Different types of knives sued by Chefs and their uses

Chef’s Knife

A chef’s knife is one that is used for chopping, dicing, and slicing. The blade is usually six to twelve inches long with a broad side that tapers to the edge on both sides. Chef’s knives are great for many different kitchen tasks because of their versatility in size, shape, and design.

Generally, a chef will have his or her own knife, which they will not share with anyone else. This is because the shape and size of the knife determine how well it can do certain things. Once a chef gets used to the grip and feel of a knife, they will not want to use another one. Its best to wear necessary protective clothing when handling knives, and there are many men’s and women’s chef coats available to suit the purpose.

Paring Knife

A paring knife is usually short and has a thin blade, usually three to four inches in length. A paring knife is used for peeling, cutting, or slicing small items such as fruits or vegetables. This type of knife is also great for making intricate cuts because it can fit into different areas that may be difficult with other knives. Parings are good for creating garnishes like the classic apple fan, which you will see many chefs do at fancy dinners when they make their presentation during the meal time. This sharp little kitchen tool comes in handy whether you’re doing prep work or prepping something else. The chef’s scalloped blade design makes quick work of mincing shallots (and even garlic) while its broad end gets up under skins without tearing delicate areas of the food.

French Knife

A classic French knife that is curved and meant to be used for a multitude of purposes, such as chopping, cutting, or slicing fruits and vegetables. This type of blade is great because it can break down meat into very fine pieces without mangling the flesh too much. The broad end makes this knife good for flattening chicken breasts before cooking them in a pan with some oil and seasoning.


The slicer has a long flat edge which allows you to cut through meats like beef roasts or pork loin quite effortlessly, perfect if you’re going to make cuts against the grain so they are nice and tender when served up at dinner time.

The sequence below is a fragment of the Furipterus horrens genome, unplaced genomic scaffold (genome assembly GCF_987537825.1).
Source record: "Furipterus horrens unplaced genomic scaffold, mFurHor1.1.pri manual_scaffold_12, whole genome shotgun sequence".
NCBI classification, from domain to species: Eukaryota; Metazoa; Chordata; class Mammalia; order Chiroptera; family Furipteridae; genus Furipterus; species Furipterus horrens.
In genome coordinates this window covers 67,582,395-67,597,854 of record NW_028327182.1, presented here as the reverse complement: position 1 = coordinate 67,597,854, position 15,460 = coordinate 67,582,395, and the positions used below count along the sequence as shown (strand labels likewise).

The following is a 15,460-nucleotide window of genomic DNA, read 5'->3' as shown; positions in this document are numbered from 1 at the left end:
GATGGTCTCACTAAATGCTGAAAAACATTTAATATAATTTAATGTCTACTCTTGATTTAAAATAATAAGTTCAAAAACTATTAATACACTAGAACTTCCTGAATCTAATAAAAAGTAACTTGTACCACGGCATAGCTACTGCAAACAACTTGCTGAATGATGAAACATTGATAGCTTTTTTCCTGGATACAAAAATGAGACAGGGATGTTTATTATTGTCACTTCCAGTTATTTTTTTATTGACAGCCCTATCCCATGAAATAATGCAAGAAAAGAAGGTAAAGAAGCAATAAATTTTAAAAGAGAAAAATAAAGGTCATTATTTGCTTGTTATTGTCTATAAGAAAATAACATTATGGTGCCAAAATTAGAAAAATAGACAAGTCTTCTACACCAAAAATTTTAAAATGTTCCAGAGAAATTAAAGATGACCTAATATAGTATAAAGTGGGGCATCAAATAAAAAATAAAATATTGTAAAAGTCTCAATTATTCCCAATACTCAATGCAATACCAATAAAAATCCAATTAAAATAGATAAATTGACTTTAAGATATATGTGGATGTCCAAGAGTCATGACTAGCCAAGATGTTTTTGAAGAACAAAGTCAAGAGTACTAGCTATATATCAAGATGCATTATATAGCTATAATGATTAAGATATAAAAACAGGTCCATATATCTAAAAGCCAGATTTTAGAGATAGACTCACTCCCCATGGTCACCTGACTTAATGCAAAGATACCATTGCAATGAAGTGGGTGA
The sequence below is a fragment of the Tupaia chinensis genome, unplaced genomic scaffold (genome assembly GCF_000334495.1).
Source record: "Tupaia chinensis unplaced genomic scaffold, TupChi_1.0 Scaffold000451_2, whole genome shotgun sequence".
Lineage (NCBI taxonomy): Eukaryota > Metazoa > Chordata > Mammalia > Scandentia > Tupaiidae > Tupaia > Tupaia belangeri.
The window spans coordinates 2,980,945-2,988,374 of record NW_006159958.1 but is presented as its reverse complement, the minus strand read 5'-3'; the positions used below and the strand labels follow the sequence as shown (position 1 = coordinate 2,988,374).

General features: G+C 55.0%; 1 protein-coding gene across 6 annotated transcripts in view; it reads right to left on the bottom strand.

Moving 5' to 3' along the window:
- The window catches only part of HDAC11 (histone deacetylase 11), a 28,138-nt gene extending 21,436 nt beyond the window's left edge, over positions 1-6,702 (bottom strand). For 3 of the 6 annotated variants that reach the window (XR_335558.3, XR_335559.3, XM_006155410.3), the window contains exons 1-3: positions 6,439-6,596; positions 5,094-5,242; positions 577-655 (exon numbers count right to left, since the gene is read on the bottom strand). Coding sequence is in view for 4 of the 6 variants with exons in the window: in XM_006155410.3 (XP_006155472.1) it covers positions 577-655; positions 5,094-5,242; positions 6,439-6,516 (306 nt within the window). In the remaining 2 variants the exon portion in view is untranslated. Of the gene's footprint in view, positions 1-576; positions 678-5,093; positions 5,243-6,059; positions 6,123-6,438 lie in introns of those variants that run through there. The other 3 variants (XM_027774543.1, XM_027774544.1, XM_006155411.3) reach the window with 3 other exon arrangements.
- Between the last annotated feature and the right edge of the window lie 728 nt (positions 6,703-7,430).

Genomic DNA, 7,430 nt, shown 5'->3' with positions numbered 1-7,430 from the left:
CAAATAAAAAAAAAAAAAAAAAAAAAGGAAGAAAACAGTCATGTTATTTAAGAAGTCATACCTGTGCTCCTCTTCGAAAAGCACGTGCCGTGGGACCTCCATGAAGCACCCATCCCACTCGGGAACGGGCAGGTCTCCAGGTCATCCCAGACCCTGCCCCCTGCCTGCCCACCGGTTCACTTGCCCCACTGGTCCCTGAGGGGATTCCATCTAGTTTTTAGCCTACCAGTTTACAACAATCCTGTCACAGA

Carving Knife

A carving knife is another important tool for any chef—this blade allows you to make nice, even slices of meat like turkey or ham. This knife is straight with a long flat edge that makes it perfect for slicing through meats. The carving fork helps the chef keep their grip on the meat while they slice away at it-ideal if you’re trying not to lose your food when cutting into big pieces. The broad end also lets you hold onto most foods so they don’t slip out from under your fingers and drop onto the floor.

Utility Knife

A utility knife is helpful for a chef who is cooking large meals and needs to do a lot of cutting. This blade allows you to cut through vegetables, fruit, or any other food. This knife has three basic parts:

The first part of the utility knife is its handle, which gives it balance and grip.
The second part of a utility knife includes both sides, which are sharpened blades with small indentions along their length. These helps keep food from slipping as they slice it into really thin pieces.
The third section is located at the end, where there’s typically a pointed tip for accuracy when slicing smaller foods like garlic cloves or herbs.

Boning/Fillet Knives

A boning or fillet knife is useful for removing meat from bones or cutting the fillet off a fish.

The length of this blade is typically about six inches, and it’s commonly used for smaller meats such as chicken, pork chops, and beef filet mignon! Many people also enjoy using them to clean their catch during fishing trips. These knives have flexible blades so they can easily manoeuvre through small places like between bone joints to remove any remnants of leftover meat after preparing meals.

Another great thing about these types of knives is that they’re very easy to control since we only use the muscles in our forearm when holding them rather than trying to exert too much force by pushing down on harder materials with our wrist.

Serrated Knives

A serrated knife is used to cut easily through foods with a hard crust or exterior. Examples of these foods are bagels, croissants, buns, and dense cakes. The sharp points on the blade make it easier to poke holes in the top of the food without breaking off pieces inside, which is especially useful for delicate desserts like crème brulés. Another popular use is for cutting soft fruit like tomatoes, where, again, you don’t want any pieces of fruit getting torn out during preparation (or accidentally swallowed).

Serrated knives also come in handy when trying to slice up meats that have bones attached, such as chicken legs or ribs. Since most chefs will tell you never to attempt slicing bones with a knife, it can be very difficult to cut through the bone and meat at the same time. The only way around this is to use a serrated blade that will allow you to slide over each individual bone without getting stuck or pulled off track.

Comments are closed.